It’s that time of the year. We’ve all said goodbye to 2013 and are working to make 2014 even better. With the beginning of a new year comes a time of reflection and improvement. Resolving to quit smoking or to spend more time in the gym is awesome, but we’re asking you to make a New Year’s resolution that can benefit the entire community — to be a better driver.
Did you know that in over 90 percent of automobile crashes, these ‘accidents’ are the result of human error – and therefore it appears we’ve still got a lot to learn. While there’s no such thing as the ‘perfect’ driver, every motorist could improve an aspect of their driving, whether that’s observation, planning, anticipation or hazard management, and in the process reduce their risk of becoming yet another road casualty statistic.
Our Boston car accident lawyers understand that roughly 10 million people are involved in car accidents annually. It’s also the leading cause of death for teenagers in America according to the Centers for Disease Control and Prevention. There’s no denying that car accidents cause needless injury and death, and devastation every year. We’re targeting the big three in 2014, asking drivers to be more aware of drunk driving, speeding and distracted driving.
Drunk Driving is a problem that has a significant impact on so many people. The IU Police Department actively patrols for impaired drivers and participates in the DUI Taskforce and “You drink & drive you LOSE” program through the Indiana Criminal Justice Institute.
In the state, there were more than 200 people killed in alcohol-related car accidents in 2011. These accidents accounted for close to 30 percent of all traffic accident fatalities throughout the year.
If you’re planning on including alcohol in your evening, it better not also include driving. Make sure you always have a safe and sober way to get home, whether it’s a designated driver, a cab, public transportation or staying over at a friend’s house.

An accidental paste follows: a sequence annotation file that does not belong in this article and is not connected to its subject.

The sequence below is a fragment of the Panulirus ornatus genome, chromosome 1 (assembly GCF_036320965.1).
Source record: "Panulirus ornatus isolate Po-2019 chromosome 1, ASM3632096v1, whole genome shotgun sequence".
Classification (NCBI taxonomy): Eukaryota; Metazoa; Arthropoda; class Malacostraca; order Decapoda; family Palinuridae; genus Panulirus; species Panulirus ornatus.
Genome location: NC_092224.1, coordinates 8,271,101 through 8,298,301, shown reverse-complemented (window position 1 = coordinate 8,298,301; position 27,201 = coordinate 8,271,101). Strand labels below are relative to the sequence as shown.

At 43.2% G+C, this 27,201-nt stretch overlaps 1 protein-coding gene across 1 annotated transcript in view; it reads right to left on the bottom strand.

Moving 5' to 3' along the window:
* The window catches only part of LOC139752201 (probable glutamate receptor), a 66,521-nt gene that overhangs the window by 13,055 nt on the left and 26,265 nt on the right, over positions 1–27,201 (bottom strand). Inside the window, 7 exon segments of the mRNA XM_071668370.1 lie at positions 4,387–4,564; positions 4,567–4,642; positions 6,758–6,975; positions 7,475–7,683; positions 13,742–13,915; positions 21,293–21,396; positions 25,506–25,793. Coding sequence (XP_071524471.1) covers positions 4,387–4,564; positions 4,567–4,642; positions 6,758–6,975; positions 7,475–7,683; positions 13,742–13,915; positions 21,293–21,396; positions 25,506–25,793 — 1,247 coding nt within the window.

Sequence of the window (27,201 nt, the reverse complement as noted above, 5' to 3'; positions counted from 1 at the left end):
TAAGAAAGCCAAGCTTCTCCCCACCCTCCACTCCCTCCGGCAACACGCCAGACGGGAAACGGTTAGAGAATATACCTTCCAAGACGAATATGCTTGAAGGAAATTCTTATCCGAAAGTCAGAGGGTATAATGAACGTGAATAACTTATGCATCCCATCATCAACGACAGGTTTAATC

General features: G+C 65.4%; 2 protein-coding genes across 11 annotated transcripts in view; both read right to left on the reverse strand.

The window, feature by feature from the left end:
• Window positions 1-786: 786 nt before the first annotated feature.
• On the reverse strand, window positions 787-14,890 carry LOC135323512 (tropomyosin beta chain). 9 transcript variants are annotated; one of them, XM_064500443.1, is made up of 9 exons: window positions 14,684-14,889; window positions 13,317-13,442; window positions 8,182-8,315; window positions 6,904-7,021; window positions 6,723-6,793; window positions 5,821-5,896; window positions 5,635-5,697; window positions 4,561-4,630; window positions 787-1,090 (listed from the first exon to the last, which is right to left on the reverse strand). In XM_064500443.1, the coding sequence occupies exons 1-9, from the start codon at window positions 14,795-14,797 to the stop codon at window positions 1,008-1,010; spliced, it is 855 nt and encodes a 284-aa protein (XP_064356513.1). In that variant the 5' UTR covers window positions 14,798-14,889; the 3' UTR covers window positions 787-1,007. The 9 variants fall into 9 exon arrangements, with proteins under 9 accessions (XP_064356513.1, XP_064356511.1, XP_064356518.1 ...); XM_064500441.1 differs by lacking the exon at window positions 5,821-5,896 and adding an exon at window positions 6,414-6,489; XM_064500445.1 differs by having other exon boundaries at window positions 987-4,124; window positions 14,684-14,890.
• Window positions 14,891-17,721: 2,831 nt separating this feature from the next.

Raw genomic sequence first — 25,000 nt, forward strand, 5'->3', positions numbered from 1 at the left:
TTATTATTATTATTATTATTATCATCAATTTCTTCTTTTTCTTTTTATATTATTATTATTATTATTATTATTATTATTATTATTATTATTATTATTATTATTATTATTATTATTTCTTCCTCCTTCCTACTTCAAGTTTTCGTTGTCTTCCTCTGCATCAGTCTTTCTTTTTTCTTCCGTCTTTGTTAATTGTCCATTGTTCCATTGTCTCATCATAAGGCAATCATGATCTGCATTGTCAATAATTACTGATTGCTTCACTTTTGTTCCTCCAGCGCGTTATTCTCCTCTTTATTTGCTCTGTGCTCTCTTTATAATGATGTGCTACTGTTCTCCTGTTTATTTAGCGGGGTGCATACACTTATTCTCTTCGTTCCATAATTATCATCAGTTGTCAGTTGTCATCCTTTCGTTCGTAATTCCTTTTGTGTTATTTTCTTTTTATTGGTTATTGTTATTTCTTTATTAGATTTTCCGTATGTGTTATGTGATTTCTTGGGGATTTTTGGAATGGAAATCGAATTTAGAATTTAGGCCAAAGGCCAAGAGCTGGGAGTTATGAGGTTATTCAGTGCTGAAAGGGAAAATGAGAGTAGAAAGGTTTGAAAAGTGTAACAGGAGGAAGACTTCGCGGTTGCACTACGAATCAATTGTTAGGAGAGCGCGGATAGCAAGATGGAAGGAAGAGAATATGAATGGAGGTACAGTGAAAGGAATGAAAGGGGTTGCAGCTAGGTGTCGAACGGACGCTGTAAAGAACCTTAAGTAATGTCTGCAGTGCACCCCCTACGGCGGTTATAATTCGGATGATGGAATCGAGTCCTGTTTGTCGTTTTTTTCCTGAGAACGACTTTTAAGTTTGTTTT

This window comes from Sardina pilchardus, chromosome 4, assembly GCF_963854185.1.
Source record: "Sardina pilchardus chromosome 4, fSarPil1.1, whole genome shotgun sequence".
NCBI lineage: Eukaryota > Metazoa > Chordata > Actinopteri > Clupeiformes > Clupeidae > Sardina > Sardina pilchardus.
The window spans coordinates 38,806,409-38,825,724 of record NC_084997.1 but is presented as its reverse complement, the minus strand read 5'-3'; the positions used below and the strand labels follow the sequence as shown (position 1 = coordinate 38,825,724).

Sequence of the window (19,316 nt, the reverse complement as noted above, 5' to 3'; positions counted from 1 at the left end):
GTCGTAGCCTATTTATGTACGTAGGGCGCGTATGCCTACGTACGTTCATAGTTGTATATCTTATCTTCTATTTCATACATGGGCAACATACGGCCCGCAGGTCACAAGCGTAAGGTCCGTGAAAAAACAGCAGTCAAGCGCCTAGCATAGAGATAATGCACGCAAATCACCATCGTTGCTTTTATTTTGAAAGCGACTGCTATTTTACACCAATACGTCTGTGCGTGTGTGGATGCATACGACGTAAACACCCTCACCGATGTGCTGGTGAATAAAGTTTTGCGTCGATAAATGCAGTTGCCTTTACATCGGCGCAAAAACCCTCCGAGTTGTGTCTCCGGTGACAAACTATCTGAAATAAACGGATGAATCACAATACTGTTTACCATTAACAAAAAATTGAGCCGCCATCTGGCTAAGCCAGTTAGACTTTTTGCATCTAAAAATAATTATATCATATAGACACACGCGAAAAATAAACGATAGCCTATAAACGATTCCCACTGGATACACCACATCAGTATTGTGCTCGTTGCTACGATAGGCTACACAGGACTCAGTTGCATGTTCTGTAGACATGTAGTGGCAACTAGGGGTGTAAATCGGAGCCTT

Speed is involved in about one out of three fatal crashes, according to NHTSA. It is the third leading contributing factor to traffic crashes, according to the National Safety Council (NSC).
The National Highway Traffic Safety Administration (NHTSA) estimates that the annual economic cost to society of speeding-related crashes is $40.4 billion. In 2011, speeding was a contributing factor in 30 percent of all fatal crashes, and 9,944 lives were lost in speeding-related crashes. Speeding- related fatalities decreased by 5 percent from 10,508 in 2010 to 9,944 in 2011.
Distracted driving is any activity that could divert a person’s attention away from the primary task of driving. All distractions endanger driver, passenger, and bystander safety.
In 2011, 3,331 people were killed in crashes involving a distracted driver, compared to 3,267 in 2010. An additional, 387,000 people were injured in motor vehicle crashes involving a distracted driver in 2011, compared to 416,000 people injured in 2010, according to the Centers for Disease Control and Prevention (CDC).
Keep your eyes on the road and the distractions out of the driver’s seat to help ensure safer travels through 2014.
If you or someone you love has been injured in an accident, contact Jeffrey S. Glassman for a free and confidential appointment to discuss your rights. Call 888-367-2900.
More Blog Entries:
Window Tinting, Accident Risks, and Massachusetts Law, Boston Car Accident Lawyer Blog, January 2, 2014
New Mothers at Risk of Distracted Driving Accidents, Boston Car Accident Lawyer Blog, January 2, 2014